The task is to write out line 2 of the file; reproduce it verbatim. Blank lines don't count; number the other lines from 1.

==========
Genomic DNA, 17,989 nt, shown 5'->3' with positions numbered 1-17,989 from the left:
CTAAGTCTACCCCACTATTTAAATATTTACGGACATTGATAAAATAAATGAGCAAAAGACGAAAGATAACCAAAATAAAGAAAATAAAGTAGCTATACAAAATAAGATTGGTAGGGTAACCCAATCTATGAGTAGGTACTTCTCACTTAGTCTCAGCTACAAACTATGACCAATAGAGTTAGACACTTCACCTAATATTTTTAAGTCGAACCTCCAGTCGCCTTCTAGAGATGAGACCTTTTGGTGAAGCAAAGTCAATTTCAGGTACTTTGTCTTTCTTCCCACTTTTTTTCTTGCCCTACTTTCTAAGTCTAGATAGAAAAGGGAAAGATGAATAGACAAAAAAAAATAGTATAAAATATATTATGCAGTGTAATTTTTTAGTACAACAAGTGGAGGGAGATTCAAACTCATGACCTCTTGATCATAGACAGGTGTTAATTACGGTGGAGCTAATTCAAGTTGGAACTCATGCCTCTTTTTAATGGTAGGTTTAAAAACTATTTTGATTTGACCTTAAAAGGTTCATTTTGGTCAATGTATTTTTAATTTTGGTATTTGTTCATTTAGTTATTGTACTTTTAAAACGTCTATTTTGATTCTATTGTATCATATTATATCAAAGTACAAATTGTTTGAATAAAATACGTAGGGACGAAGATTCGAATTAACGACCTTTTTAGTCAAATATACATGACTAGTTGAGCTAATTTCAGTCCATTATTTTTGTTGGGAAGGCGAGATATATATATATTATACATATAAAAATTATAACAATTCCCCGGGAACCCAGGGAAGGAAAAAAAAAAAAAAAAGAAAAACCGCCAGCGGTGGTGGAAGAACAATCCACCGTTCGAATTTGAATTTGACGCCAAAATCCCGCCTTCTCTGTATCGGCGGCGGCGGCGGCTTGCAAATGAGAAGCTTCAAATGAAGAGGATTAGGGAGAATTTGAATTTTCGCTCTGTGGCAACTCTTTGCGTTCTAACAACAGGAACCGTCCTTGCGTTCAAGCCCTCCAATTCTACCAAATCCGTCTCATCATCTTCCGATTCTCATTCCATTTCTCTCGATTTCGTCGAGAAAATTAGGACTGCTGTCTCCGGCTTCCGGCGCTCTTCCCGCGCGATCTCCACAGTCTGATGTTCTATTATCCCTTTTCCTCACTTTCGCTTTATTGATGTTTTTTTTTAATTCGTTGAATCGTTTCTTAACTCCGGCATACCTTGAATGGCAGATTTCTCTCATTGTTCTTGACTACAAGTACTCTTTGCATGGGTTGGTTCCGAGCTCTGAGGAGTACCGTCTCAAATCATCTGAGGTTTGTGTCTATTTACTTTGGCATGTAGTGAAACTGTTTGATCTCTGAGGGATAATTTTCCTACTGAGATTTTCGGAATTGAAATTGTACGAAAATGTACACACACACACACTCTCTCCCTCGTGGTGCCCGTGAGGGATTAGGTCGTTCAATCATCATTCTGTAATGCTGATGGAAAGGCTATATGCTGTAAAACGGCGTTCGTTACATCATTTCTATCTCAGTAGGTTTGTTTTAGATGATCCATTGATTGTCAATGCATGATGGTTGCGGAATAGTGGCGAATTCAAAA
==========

CTAAGTCTACCCCACTATTTAAATATTTACGGACATTGATAAAATAAATGAGCAAAAGACGAAAGATAACCAAAATAAAGAAAATAAAGTAGCTATACAAAATAAGATTGGTAGGGTAACCCAATCTATGAGTAGGTACTTCTCACTTAGTCTCAGCTACAAACTATGACCAATAGAGTTAGACACTTCACCTAATATTTTTAAGTCGAACCTCCAGTCGCCTTCTAGAGATGAGACCTTTTGGTGAAGCAAAGTCAATTTCAGGTACTTTGTCTTTCTTCCCACTTTTTTTCTTGCCCTACTTTCTAAGTCTAGATAGAAAAGGGAAAGATGAATAGACAAAAAAAAATAGTATAAAATATATTATGCAGTGTAATTTTTTAGTACAACAAGTGGAGGGAGATTCAAACTCATGACCTCTTGATCATAGACAGGTGTTAATTACGGTGGAGCTAATTCAAGTTGGAACTCATGCCTCTTTTTAATGGTAGGTTTAAAAACTATTTTGATTTGACCTTAAAAGGTTCATTTTGGTCAATGTATTTTTAATTTTGGTATTTGTTCATTTAGTTATTGTACTTTTAAAACGTCTATTTTGATTCTATTGTATCATATTATATCAAAGTACAAATTGTTTGAATAAAATACGTAGGGACGAAGATTCGAATTAACGACCTTTTTAGTCAAATATACATGACTAGTTGAGCTAATTTCAGTCCATTATTTTTGTTGGGAAGGCGAGATATATATATATTATACATATAAAAATTATAACAATTCCCCGGGAACCCAGGGAAGGAAAAAAAAAAAAAAAAGAAAAACCGCCAGCGGTGGTGGAAGAACAATCCACCGTTCGAATTTGAATTTGACGCCAAAATCCCGCCTTCTCTGTATCGGCGGCGGCGGCGGCTTGCAAATGAGAAGCTTCAAATGAAGAGGATTAGGGAGAATTTGAATTTTCGCTCTGTGGCAACTCTTTGCGTTCTAACAACAGGAACCGTCCTTGCGTTCAAGCCCTCCAATTCTACCAAATCCGTCTCATCATCTTCCGATTCTCATTCCATTTCTCTCGATTTCGTCGAGAAAATTAGGACTGCTGTCTCCGGCTTCCGGCGCTCTTCCCGCGCGATCTCCACAGTCTGATGTTCTATTATCCCTTTTCCTCACTTTCGCTTTATTGATGTTTTTTTTTAATTCGTTGAATCGTTTCTTAACTCCGGCATACCTTGAATGGCAGATTTCTCTCATTGTTCTTGACTACAAGTACTCTTTGCATGGGTTGGTTCCGAGCTCTGAGGAGTACCGTCTCAAATCATCTGAGGTTTGTGTCTATTTACTTTGGCATGTAGTGAAACTGTTTGATCTCTGAGGGATAATTTTCCTACTGAGATTTTCGGAATTGAAATTGTACGAAAATGTACACACACACACACTCTCTCCCTCGTGGTGCCCGTGAGGGATTAGGTCGTTCAATCATCATTCTGTAATGCTGATGGAAAGGCTATATGCTGTAAAACGGCGTTCGTTACATCATTTCTATCTCAGTAGGTTTGTTTTAGATGATCCATTGATTGTCAATGCATGATGGTTGCGGAATAGTGGCGAATTCAAAA